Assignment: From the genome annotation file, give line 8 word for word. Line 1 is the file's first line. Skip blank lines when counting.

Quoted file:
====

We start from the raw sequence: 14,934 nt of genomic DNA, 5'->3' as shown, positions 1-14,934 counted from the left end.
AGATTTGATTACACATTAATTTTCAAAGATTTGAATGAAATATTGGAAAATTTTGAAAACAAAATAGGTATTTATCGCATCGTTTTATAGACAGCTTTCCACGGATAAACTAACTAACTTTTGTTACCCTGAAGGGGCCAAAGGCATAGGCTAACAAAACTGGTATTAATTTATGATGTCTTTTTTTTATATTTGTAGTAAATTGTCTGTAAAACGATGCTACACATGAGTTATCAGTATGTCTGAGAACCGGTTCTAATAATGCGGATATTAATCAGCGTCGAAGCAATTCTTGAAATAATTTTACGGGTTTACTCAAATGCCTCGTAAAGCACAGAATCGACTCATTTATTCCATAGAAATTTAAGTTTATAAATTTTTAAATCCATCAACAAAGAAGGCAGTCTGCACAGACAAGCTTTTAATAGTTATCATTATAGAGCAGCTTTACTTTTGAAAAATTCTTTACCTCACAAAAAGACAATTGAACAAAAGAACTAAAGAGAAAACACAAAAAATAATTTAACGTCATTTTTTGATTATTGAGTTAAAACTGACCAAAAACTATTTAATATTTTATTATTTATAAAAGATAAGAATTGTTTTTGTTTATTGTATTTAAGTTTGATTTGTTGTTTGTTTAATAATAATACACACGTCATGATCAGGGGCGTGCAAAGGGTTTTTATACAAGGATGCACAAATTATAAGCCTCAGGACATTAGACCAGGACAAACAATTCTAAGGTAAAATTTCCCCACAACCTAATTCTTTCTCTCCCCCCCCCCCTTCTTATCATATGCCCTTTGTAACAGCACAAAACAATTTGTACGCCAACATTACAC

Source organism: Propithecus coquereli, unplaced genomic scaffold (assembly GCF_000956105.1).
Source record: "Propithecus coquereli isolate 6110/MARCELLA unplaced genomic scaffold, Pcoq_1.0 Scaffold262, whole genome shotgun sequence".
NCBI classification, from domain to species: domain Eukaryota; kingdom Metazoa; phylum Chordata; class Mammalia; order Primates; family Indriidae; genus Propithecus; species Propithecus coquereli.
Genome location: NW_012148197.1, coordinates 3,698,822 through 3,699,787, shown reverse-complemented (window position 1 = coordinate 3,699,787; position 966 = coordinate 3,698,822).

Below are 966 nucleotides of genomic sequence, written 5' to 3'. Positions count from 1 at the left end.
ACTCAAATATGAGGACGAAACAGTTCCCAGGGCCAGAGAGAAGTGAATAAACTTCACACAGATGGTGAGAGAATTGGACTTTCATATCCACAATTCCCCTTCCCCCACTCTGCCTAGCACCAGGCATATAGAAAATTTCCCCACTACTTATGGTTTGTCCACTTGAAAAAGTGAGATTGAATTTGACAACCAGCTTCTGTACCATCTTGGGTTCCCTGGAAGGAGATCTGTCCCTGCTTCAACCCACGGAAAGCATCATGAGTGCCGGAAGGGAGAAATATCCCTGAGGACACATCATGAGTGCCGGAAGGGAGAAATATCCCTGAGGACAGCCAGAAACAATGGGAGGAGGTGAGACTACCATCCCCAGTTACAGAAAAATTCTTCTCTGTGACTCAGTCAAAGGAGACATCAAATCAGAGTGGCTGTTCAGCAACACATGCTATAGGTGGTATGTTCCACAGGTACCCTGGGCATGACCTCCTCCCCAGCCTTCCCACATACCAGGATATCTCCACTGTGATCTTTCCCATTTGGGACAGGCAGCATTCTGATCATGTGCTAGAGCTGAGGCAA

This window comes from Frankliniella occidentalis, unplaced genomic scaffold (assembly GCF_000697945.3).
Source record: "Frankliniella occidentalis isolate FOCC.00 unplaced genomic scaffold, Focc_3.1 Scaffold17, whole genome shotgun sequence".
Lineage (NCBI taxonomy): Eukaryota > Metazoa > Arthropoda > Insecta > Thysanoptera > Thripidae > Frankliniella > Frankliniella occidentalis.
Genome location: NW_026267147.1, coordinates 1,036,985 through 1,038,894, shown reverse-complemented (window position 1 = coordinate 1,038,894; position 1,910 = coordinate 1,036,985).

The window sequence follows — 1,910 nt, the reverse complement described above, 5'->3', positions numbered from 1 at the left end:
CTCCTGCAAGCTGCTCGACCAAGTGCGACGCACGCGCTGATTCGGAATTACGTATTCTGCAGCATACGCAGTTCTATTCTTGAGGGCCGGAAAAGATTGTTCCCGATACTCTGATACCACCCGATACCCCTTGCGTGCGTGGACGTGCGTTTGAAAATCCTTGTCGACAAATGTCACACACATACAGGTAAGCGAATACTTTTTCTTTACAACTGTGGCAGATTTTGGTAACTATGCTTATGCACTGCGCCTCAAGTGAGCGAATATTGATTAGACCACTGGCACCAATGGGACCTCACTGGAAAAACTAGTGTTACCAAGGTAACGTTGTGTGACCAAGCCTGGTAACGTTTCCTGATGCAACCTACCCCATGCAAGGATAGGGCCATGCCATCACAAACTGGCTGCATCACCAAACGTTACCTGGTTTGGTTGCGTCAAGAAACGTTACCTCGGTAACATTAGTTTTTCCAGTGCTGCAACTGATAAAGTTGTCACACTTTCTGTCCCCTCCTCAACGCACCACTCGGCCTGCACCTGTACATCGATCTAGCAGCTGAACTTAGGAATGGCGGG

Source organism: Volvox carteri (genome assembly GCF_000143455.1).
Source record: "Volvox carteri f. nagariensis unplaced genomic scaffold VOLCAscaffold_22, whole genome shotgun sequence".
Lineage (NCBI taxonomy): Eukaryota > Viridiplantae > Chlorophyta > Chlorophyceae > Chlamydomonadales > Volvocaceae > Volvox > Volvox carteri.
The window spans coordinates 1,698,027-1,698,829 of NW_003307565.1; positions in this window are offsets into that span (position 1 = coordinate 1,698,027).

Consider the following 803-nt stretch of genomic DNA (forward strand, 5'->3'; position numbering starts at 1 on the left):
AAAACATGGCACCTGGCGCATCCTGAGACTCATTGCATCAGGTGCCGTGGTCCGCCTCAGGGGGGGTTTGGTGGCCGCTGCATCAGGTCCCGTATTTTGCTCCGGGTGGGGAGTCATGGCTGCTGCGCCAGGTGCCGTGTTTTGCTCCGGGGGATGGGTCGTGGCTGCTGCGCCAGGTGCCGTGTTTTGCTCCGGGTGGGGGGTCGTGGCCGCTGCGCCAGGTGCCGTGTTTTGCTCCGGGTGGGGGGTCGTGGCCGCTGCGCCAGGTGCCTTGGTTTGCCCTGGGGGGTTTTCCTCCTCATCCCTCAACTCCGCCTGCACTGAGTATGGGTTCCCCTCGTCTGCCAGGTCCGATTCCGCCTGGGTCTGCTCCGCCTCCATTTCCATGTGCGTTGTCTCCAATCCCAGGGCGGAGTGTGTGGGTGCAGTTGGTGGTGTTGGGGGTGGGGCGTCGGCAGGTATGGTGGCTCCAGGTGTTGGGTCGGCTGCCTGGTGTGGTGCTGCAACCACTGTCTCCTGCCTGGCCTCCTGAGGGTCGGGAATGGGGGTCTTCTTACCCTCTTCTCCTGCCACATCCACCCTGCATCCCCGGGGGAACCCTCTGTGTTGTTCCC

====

ACTCAAATATGAGGACGAAACAGTTCCCAGGGCCAGAGAGAAGTGAATAAACTTCACACAGATGGTGAGAGAATTGGACTTTCATATCCACAATTCCCCTTCCCCCACTCTGCCTAGCACCAGGCATATAGAAAATTTCCCCACTACTTATGGTTTGTCCACTTGAAAAAGTGAGATTGAATTTGACAACCAGCTTCTGTACCATCTTGGGTTCCCTGGAAGGAGATCTGTCCCTGCTTCAACCCACGGAAAGCATCATGAGTGCCGGAAGGGAGAAATATCCCTGAGGACACATCATGAGTGCCGGAAGGGAGAAATATCCCTGAGGACAGCCAGAAACAATGGGAGGAGGTGAGACTACCATCCCCAGTTACAGAAAAATTCTTCTCTGTGACTCAGTCAAAGGAGACATCAAATCAGAGTGGCTGTTCAGCAACACATGCTATAGGTGGTATGTTCCACAGGTACCCTGGGCATGACCTCCTCCCCAGCCTTCCCACATACCAGGATATCTCCACTGTGATCTTTCCCATTTGGGACAGGCAGCATTCTGATCATGTGCTAGAGCTGAGGCAA